Wednesday, November 30, 2016

Shalom and Advent

Shalom: meaning Peace Restored.
Advent: a time of remembering how powerful God is.
I’m inspired. I’m writing.  Hear me read my own words and other Christmas poems at our Christmas Coffee House, December 18 from 4-6 p.m.


Wednesday, October 19, 2016

childcare not chandeliers

I loved how Caz’s message talked about how we will be blessed for giving. Not in a “Prayer of Jabez” kind of way with guaranteed future riches.  If you have ever been the giver or receiver of a monetary gift, you know how powerful it is. We as people are sometimes able to bless others or be blessed.
            When I think of all of the amazing things our church is doing and can continue to do, I want to have ownership in supporting that. We as a church are equipping youth and adults to go into the world. The impact that the individuals in our church can have, and the impact our church can directly have in our community excites me.  Right now, our church is pouring into the lives of women in a Bible study that began with saying that it is okay to not have morning devotionals.  In a Bible study with on-site childcare.  Caz is pouring into the lives of men in an early morning Bible study. I’m not sure what they talk about. But my husband goes so it must be good. Our marriage course gives couples a structured, private place to bear hearts to one another.  With on-site childcare that my 6 year old is excited to go to.
            These are things our church is doing now. Our church spends money on childcare, not chandeliers. I love to think about what we can do in the future, as our kids get older and as we grow.  I want to be a part of it, and see how much impact supporting our church can have. 



Thursday, September 29, 2016

Ebenezer - it's not just Scrooge's first name

In our Women's Bible Study we talked about what an Ebenezer was. It is from when God parted the waters to allow the Israelites to pass through. Later Joshua had leaders gather stones from the river bed to remember how God has worked mightily. An Ebenezer is an alter of remembrance.
     In our Bible study, we each selected a stone and shared a story of how God had worked in our lives. It is appropriate that there is a packet of tissue in the picture I took. There were many tears shed as we shared stories of how God had met us, at times at death's door. Then we piled our rocks.
      I took mine home to help me remember that morning. To help me remember the amazing stories of God in our lives, and to help me remember to pray for those for whom God has not yet parted the waters.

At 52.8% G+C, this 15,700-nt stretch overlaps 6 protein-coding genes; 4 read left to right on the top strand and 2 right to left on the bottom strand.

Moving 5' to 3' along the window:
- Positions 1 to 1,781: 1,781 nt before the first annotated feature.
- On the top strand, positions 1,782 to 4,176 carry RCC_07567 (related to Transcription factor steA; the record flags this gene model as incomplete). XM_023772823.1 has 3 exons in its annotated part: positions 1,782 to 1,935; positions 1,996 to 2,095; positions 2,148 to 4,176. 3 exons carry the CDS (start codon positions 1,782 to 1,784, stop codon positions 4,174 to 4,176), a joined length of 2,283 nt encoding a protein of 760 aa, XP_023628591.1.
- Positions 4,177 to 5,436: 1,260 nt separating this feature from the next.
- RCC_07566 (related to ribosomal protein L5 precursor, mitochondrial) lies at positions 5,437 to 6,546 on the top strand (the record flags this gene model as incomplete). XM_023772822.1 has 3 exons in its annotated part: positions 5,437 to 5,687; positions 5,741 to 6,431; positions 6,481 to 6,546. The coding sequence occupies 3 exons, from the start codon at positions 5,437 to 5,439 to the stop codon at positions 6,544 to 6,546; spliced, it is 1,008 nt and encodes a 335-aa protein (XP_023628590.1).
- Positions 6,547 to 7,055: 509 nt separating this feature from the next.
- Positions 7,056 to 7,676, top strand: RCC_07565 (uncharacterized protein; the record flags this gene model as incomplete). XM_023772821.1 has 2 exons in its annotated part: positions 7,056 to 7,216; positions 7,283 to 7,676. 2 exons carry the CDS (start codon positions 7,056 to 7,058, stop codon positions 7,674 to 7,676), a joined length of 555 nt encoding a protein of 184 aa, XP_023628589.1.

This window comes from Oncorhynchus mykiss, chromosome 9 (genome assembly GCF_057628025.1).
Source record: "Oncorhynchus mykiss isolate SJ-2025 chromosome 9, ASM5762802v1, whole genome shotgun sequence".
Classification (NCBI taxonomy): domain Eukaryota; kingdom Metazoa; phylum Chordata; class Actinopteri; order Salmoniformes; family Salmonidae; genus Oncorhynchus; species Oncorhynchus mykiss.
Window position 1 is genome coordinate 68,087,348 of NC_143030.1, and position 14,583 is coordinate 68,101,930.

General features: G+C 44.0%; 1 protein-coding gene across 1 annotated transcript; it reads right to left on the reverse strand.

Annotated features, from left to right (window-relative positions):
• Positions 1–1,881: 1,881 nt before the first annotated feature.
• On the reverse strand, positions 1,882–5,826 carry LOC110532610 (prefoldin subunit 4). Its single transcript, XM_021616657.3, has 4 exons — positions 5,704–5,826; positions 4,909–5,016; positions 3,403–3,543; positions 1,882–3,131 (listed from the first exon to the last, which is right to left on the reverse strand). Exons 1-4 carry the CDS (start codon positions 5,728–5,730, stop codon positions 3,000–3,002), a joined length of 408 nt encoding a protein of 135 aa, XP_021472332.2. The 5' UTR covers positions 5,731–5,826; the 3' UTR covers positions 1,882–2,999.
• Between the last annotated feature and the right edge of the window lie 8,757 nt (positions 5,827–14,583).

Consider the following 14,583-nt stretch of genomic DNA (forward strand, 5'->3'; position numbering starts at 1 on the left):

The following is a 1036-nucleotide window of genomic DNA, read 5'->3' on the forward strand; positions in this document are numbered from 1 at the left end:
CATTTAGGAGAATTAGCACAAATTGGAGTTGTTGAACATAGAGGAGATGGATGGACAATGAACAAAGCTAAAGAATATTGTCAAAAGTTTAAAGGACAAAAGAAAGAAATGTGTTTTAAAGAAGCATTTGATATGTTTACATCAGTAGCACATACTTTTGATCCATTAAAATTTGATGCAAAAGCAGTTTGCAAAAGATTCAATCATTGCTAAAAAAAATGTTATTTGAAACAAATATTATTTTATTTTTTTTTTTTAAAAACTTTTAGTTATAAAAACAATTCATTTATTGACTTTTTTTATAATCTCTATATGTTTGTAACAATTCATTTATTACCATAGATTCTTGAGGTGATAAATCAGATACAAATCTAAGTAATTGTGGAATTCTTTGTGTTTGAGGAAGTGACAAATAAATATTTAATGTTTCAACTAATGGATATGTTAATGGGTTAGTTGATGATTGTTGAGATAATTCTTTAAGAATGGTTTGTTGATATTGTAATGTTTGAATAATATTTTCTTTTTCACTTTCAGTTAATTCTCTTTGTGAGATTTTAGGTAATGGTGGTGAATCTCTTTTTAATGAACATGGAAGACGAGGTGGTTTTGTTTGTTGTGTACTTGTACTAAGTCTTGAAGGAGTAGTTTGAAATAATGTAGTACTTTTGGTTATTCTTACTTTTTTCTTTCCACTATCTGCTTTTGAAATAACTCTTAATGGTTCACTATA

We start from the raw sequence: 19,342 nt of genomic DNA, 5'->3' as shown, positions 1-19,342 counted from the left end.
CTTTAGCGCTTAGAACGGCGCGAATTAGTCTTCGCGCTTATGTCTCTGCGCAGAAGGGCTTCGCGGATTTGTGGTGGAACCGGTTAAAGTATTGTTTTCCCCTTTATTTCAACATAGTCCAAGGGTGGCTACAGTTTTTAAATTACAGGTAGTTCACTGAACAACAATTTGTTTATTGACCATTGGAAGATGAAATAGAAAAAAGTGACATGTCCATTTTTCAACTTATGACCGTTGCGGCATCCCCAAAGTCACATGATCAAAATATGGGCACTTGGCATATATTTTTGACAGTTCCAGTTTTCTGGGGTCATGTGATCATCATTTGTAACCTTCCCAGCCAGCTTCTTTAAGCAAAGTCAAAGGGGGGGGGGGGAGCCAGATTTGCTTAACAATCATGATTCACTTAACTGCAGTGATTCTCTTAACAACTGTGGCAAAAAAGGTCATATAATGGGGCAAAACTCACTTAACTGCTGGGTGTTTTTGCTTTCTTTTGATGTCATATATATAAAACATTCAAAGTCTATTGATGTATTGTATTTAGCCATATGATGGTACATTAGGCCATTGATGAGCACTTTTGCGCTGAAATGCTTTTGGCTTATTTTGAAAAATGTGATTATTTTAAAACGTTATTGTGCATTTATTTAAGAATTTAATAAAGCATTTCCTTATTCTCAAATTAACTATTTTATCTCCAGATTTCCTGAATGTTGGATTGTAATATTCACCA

I invite anyone who wants to share their story to send it to me, and I will post it on the blog. More importantly, let us build piles of stones to help us remember God's faithfulness. Let us pass our stories down to our children.
Beth Kropf


Friday, September 23, 2016

Communion and Community

Last Sunday I was ordained as an elder, as my dad talked about in his post. For anyone  not there, I was immediately put to work to help with communion on the same Sunday.  There is nothing more humbling than serving communion. It is me, my imperfect self, serving the elements to the church. I served communion to my parents and grandfather! I served communion to the pastor! What?
            Then in the women’s bible study this week we talked about communion and how in some churches you can’t have communion if you are divorced or weren’t married in the church. I am so glad that LiveOak church does not abide by those rules. I love that Caz emphasizes every time: “This is not LiveOak’s table, this is not a Presbyterian Table, this is God’s table.”Anyone who has a relationship with Christ can partake.
            In our Bible study we talked about inclusion, and how we need to include everyone, even if it makes us uncomfortable.  I want our church to be radically inclusive. I do not want my children to only go to church with children who look like them and talk like them. I want anyone to be able to walk into our church and be welcomed warmly.  
            Communion and community are about being God’s children. Let us allow ourselves to be uncomfortable. Let us teach our children that everyone belongs at God’s table. If we listen, God will place people in our lives that we need to invite to church, or even just invite into our lives and our hearts. And we, at Live Oak, will serve communion to anyone who asks.

Beth Kropf


Wednesday, September 21, 2016

Decisions: Guest post by Pastor Rick

Sunday I had the privilege of seeing my daughter ordained as an elder in the Presbyterian church.  What a special day for us.  During the service, Caz talked about how the decisions we make at critical times in our lives can affect our future and the future of those around us.   He cited David, as someone who decided not to take the kingdom away from Saul by force, but instead waited for God's timing.  He took the high road.  And it was the best decision for him and for the whole nation of Israel.  That made me reflect on some decisions I had made during my lifetime.  I especially remembered a decision I made when Beth was still a baby, to get serious about my Christian faith.  I had been a very nominal, lame-excuse believer for several years- to the point that I didn't want anyone to know I was a Christian, because I knew I was such a poor example of one.  One night I made a decision:  I was either going to do this Christianity thing "right" or I was going to get out.  But I didn't know how to "do it right."  I had to learn that Christianity had to be about a relationship with a personal and caring God, not rules and religion.  That began a journey that I'm still on today, one that I made sure my children were a part of.